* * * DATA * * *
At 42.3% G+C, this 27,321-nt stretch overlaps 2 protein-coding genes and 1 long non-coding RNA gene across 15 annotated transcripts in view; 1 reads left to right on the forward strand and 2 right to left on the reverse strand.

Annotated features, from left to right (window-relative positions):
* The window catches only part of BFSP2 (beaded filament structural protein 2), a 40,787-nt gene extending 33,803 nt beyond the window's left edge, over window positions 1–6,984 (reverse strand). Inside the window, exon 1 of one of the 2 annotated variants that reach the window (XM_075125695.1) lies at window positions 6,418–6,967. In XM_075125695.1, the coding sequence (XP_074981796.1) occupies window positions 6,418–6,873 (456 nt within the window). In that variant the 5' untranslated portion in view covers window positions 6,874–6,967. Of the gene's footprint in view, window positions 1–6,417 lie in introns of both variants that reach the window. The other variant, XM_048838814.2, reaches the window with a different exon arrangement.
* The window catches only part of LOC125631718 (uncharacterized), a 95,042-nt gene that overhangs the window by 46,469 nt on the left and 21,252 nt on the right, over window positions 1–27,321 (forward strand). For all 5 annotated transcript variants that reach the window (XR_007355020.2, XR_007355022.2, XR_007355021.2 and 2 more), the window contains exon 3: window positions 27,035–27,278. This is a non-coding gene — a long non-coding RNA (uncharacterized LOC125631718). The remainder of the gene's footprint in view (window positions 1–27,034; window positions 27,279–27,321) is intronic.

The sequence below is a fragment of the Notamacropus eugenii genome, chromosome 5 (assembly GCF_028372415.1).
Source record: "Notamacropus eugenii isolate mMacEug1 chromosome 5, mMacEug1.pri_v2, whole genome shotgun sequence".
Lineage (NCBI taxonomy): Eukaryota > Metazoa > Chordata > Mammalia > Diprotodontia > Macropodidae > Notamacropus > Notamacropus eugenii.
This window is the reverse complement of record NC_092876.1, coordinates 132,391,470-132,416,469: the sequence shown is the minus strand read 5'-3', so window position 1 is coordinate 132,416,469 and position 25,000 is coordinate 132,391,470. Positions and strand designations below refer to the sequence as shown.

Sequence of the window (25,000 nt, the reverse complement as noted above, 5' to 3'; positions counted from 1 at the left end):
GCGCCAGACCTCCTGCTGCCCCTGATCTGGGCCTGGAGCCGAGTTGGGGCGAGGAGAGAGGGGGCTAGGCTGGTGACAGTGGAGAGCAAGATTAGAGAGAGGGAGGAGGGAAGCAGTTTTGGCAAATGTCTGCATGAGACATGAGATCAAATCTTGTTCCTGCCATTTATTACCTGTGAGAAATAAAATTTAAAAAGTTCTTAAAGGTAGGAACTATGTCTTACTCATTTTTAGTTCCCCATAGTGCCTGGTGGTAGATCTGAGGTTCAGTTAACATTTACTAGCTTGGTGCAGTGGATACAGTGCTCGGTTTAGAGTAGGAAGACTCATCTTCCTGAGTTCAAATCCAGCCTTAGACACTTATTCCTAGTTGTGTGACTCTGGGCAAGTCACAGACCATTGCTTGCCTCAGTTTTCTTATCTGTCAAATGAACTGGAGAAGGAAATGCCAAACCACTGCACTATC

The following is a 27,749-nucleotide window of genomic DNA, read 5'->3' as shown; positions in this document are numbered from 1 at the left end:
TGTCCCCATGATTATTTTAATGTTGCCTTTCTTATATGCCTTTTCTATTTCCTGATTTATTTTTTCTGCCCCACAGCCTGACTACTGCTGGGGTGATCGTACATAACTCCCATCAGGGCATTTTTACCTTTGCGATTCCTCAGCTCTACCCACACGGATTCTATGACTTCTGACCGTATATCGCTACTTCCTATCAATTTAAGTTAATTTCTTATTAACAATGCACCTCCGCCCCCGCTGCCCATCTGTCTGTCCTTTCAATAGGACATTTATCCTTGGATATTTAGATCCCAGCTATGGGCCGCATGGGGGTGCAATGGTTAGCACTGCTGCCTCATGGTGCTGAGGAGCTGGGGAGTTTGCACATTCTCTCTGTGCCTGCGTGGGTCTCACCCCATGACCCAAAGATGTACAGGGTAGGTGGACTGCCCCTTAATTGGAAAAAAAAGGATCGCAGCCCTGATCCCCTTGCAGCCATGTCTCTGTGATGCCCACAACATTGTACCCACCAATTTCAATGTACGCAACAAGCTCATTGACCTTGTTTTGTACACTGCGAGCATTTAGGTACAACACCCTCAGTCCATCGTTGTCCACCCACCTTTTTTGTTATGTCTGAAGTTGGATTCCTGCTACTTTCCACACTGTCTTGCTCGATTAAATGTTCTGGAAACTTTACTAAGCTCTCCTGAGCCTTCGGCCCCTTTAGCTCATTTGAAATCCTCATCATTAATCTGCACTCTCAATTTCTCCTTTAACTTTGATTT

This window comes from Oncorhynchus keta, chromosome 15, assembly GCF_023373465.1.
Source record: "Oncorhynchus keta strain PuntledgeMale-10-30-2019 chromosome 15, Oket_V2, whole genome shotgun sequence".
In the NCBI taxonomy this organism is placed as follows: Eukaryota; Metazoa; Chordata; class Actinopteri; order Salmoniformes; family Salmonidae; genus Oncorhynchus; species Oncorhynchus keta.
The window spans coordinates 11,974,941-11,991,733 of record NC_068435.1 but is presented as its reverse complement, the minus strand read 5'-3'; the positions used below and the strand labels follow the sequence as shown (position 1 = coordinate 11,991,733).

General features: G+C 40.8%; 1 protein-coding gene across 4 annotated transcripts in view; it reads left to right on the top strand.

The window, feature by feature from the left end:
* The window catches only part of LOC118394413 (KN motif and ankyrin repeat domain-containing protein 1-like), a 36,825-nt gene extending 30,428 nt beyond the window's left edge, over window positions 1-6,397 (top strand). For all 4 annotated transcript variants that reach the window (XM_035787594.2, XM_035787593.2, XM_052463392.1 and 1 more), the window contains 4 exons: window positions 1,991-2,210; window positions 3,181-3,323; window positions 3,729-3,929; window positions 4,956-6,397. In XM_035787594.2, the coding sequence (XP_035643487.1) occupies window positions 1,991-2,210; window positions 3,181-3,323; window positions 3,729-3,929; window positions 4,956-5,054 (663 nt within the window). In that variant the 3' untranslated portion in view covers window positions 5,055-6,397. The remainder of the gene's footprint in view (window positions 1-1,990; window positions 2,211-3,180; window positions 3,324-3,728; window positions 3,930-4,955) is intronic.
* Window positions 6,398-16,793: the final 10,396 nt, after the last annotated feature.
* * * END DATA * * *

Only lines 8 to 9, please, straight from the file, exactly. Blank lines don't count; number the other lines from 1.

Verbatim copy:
This window is the reverse complement of record NC_092876.1, coordinates 132,391,470-132,416,469: the sequence shown is the minus strand read 5'-3', so window position 1 is coordinate 132,416,469 and position 25,000 is coordinate 132,391,470. Positions and strand designations below refer to the sequence as shown.

Sequence of the window (25,000 nt, the reverse complement as noted above, 5' to 3'; positions counted from 1 at the left end):